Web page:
Another summer has come and gone, and let me tell you this one I think may have been one of the longest I can remember. I’m going to call it one of those “Endless Summers”, but that is going to be another story to come in the next couple days. Lets get to the here and now. Up until just a few weeks ago the offshore fishing was still lit up with Mahi, and we are talking a lot of Mahi. Some days were all you wanted as far as catching was concerned, other days we were searching quite a distance to find them, but you could almost guarantee that at some point during the day we were going to find a school and catch all we wanted, and some really nice fish too! Most of the Mahi as of late were averaging 10-25 pounds and some even larger ones were boasted. Unfortunately everything must at some point come to a close, which is just what happened a few days ago, yet with the turning off of one light, another bright spot appeared.
The reef floods with Ballyhoo
Almost coinciding with the slowing of the offshore fishing, the reef has begun to amass its run of Ballyhoo, and in quite a large quantity. We are starting to see many areas of the reef with schools as large as a mile wide. These tasty live baits are perfect for targeting fall Sailfish, Blackfin Tuna, Mackerels, Snapper, Grouper, Kingfish, and Wahoo. When these bait fish start to become thick on the reef edge, the multitude of both offshore and reef species begin to feed just off the edge of the reef from 30 to 200 feet of water. This large food source usually shows up in November, which is nice for our anglers to see these little guys here a bit early. We have already started seeing Sailfish and Blackfin Tuna showing up in the last couple days. On a recent trip aboard the Outer Limits, our anglers had a great bite of Blackfin Tuna and a nice Wahoo as well. The group nearly had a Sailfish to boot, but pulled the hook.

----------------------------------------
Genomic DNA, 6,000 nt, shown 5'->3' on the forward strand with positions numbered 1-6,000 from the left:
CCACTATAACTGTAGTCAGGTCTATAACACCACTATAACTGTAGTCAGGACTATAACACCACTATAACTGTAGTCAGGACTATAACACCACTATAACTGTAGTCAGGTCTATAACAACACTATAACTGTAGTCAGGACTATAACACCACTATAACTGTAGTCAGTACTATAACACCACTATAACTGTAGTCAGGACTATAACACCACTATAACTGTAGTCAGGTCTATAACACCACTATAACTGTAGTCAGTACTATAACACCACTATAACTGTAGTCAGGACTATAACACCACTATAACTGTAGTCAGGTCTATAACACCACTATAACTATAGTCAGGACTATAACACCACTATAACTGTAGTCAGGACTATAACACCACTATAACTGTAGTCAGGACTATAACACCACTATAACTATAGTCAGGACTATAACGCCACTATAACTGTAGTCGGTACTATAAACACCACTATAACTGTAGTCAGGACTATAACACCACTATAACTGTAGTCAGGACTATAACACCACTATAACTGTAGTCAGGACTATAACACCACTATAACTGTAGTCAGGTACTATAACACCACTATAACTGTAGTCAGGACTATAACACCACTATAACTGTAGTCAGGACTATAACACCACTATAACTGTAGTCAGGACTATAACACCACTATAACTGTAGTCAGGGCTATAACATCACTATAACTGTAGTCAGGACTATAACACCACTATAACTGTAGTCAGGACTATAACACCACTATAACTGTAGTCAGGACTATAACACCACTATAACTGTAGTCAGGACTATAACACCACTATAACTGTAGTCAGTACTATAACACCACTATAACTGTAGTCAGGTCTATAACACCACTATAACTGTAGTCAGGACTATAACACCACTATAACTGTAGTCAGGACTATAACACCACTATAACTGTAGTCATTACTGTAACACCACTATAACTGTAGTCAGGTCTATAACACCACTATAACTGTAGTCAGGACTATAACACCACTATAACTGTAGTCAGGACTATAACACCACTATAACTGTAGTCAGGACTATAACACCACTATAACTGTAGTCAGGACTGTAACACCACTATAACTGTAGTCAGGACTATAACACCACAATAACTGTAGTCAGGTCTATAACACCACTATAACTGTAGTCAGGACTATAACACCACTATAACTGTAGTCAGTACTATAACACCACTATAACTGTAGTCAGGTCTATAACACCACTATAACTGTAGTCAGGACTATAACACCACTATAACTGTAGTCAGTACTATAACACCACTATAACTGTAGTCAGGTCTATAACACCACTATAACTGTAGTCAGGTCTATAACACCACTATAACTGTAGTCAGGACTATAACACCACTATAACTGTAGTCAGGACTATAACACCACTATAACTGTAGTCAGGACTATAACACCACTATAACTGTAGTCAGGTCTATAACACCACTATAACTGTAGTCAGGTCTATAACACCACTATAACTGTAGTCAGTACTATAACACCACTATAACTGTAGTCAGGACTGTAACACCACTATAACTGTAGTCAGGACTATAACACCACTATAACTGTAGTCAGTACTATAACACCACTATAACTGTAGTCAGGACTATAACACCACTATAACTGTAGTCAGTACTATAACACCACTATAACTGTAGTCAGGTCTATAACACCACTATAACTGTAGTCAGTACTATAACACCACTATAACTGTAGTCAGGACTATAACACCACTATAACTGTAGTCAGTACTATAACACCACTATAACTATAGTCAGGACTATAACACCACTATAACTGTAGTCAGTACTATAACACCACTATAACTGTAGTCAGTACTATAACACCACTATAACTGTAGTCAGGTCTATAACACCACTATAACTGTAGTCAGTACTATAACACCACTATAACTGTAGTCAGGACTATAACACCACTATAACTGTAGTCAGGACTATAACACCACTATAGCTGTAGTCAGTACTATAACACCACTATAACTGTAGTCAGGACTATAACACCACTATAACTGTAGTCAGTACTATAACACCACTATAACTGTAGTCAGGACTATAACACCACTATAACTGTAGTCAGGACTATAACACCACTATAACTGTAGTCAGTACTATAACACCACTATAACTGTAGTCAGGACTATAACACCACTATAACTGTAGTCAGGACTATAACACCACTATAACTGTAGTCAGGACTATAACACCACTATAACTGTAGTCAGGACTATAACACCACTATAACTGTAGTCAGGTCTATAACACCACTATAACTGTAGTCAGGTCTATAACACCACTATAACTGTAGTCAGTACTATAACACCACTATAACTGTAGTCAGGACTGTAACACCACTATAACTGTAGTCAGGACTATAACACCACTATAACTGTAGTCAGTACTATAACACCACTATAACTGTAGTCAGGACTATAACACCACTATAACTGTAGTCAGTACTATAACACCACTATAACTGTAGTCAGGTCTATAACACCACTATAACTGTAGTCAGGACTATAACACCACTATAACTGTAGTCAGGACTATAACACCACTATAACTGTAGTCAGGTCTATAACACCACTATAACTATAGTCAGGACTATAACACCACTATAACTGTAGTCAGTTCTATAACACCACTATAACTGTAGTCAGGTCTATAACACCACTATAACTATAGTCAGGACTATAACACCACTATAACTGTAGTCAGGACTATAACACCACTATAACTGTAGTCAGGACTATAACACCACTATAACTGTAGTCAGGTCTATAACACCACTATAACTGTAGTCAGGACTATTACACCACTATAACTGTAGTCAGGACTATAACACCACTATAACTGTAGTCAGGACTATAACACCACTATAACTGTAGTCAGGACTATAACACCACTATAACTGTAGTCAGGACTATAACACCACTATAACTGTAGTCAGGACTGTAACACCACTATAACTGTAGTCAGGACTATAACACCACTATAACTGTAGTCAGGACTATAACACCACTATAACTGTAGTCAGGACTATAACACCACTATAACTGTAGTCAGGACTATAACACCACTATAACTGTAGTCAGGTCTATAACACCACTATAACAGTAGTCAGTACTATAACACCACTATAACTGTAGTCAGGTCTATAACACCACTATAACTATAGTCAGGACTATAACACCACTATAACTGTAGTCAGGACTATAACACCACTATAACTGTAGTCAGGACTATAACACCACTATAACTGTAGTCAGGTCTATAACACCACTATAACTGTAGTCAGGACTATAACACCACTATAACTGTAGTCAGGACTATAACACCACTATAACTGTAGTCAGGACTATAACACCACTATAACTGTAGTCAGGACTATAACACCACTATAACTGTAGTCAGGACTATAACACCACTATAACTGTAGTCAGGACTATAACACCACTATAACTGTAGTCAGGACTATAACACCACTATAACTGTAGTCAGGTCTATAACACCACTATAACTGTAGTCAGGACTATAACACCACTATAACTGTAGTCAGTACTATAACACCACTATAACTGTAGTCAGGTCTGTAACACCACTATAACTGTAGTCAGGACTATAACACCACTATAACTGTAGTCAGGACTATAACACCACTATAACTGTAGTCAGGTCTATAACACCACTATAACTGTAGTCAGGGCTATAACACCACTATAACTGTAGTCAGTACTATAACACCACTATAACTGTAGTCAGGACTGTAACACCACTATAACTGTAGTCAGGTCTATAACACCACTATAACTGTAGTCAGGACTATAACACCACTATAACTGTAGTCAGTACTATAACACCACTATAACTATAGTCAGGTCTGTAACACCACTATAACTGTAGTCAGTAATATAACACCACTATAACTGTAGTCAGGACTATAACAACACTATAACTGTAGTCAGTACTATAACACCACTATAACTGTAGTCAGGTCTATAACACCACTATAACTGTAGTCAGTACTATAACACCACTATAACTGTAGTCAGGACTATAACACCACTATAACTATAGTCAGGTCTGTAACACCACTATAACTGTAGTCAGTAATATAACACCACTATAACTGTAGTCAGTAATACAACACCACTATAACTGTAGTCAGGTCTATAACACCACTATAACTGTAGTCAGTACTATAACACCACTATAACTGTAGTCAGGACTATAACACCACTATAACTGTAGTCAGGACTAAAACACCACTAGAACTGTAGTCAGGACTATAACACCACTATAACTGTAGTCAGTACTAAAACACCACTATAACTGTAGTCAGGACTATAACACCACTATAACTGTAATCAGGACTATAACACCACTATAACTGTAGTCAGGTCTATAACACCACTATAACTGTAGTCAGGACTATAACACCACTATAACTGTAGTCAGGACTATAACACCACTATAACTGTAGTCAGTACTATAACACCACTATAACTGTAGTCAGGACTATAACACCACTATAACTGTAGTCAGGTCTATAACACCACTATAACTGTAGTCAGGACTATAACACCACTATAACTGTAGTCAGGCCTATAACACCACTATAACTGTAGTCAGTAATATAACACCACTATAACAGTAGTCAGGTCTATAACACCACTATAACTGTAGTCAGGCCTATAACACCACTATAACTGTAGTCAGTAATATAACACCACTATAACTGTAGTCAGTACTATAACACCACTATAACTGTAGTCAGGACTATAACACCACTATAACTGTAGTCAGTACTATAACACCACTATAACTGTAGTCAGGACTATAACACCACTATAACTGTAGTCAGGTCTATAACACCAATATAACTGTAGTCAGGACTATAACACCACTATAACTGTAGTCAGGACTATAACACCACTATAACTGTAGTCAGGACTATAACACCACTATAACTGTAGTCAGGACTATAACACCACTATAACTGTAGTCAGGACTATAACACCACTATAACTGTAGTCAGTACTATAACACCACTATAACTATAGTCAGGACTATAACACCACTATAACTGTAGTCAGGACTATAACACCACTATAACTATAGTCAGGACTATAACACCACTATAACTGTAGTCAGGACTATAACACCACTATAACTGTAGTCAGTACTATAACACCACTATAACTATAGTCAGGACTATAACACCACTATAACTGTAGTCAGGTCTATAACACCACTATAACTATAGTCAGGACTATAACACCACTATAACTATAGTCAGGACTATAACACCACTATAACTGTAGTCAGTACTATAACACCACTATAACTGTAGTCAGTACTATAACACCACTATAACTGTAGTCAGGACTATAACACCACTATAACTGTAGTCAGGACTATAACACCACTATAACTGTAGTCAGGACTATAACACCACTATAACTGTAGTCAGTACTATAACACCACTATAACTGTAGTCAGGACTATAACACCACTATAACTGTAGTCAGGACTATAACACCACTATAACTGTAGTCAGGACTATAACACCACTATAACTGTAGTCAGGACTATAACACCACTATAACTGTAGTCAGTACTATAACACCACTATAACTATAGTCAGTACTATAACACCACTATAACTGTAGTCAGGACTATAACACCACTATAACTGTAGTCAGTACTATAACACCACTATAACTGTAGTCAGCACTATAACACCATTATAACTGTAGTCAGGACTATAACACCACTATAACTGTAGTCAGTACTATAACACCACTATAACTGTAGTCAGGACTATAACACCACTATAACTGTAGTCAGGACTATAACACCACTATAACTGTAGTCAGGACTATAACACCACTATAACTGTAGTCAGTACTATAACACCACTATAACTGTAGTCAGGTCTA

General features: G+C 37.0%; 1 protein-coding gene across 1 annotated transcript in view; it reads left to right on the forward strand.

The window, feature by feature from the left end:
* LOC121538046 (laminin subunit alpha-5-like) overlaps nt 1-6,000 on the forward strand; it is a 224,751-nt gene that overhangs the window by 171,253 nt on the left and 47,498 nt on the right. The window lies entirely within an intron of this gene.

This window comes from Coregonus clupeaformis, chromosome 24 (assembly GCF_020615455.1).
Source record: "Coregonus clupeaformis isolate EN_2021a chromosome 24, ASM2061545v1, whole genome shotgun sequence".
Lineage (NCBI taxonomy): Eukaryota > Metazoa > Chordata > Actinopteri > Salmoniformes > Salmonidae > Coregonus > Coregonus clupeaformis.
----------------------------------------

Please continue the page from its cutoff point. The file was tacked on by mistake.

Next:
The reef has also been very good for Snapper fishing as well. Both Yellowtails and Mutton Snappers have been quite good action lately, especially on light tackle. West currents on the outer edges of the reef have given way to some great fishing for a multitude of species both on and just off the reef.
You don’t want to miss this great opportunity to get in on some amazing fishing just a few miles from Key West, not to mention some fantastic weather as well. See you soon! – Captain Jay